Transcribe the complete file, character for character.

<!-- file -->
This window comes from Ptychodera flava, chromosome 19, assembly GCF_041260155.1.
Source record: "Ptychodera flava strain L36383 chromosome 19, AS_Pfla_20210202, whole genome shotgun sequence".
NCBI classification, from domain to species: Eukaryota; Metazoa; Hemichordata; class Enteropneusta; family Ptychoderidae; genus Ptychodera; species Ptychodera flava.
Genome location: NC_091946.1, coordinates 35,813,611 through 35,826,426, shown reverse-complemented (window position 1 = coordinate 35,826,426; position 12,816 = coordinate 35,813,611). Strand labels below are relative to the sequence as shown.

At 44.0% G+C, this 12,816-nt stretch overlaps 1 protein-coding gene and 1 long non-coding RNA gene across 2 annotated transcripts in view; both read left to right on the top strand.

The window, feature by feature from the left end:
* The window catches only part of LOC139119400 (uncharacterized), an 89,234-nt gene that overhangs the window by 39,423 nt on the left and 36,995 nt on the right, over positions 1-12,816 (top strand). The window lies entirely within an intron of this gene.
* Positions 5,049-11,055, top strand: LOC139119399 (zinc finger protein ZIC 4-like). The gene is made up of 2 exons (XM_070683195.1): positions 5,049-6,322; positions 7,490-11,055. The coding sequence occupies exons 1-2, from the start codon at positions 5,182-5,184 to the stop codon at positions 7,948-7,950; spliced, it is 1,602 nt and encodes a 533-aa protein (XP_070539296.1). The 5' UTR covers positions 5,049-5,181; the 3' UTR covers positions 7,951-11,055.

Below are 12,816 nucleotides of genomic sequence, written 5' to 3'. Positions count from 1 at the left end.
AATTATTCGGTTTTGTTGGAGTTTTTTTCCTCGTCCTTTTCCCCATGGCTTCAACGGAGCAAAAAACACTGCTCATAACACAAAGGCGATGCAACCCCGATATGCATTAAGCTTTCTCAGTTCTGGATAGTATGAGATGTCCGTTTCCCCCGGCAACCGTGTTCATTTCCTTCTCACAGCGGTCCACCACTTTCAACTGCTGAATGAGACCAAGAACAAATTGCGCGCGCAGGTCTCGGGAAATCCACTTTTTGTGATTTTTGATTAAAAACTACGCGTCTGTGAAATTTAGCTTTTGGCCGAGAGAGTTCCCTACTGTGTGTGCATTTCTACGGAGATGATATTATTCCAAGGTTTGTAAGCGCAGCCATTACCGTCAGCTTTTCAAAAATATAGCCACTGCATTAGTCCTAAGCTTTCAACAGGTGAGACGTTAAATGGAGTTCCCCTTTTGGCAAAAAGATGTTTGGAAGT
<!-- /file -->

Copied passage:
This window comes from Ptychodera flava, chromosome 19, assembly GCF_041260155.1.
Source record: "Ptychodera flava strain L36383 chromosome 19, AS_Pfla_20210202, whole genome shotgun sequence".
NCBI classification, from domain to species: Eukaryota; Metazoa; Hemichordata; class Enteropneusta; family Ptychoderidae; genus Ptychodera; species Ptychodera flava.
Genome location: NC_091946.1, coordinates 35,813,611 through 35,826,426, shown reverse-complemented (window position 1 = coordinate 35,826,426; position 12,816 = coordinate 35,813,611). Strand labels below are relative to the sequence as shown.

At 44.0% G+C, this 12,816-nt stretch overlaps 1 protein-coding gene and 1 long non-coding RNA gene across 2 annotated transcripts in view; both read left to right on the top strand.

The window, feature by feature from the left end:
* The window catches only part of LOC139119400 (uncharacterized), an 89,234-nt gene that overhangs the window by 39,423 nt on the left and 36,995 nt on the right, over positions 1-12,816 (top strand). The window lies entirely within an intron of this gene.
* Positions 5,049-11,055, top strand: LOC139119399 (zinc finger protein ZIC 4-like). The gene is made up of 2 exons (XM_070683195.1): positions 5,049-6,322; positions 7,490-11,055. The coding sequence occupies exons 1-2, from the start codon at positions 5,182-5,184 to the stop codon at positions 7,948-7,950; spliced, it is 1,602 nt and encodes a 533-aa protein (XP_070539296.1). The 5' UTR covers positions 5,049-5,181; the 3' UTR covers positions 7,951-11,055.

Below are 12,816 nucleotides of genomic sequence, written 5' to 3'. Positions count from 1 at the left end.
AATTATTCGGTTTTGTTGGAGTTTTTTTCCTCGTCCTTTTCCCCATGGCTTCAACGGAGCAAAAAACACTGCTCATAACACAAAGGCGATGCAACCCCGATATGCATTAAGCTTTCTCAGTTCTGGATAGTATGAGATGTCCGTTTCCCCCGGCAACCGTGTTCATTTCCTTCTCACAGCGGTCCACCACTTTCAACTGCTGAATGAGACCAAGAACAAATTGCGCGCGCAGGTCTCGGGAAATCCACTTTTTGTGATTTTTGATTAAAAACTACGCGTCTGTGAAATTTAGCTTTTGGCCGAGAGAGTTCCCTACTGTGTGTGCATTTCTACGGAGATGATATTATTCCAAGGTTTGTAAGCGCAGCCATTACCGTCAGCTTTTCAAAAATATAGCCACTGCATTAGTCCTAAGCTTTCAACAGGTGAGACGTTAAATGGAGTTCCCCTTTTGGCAAAAAGATGTTTGGAAGT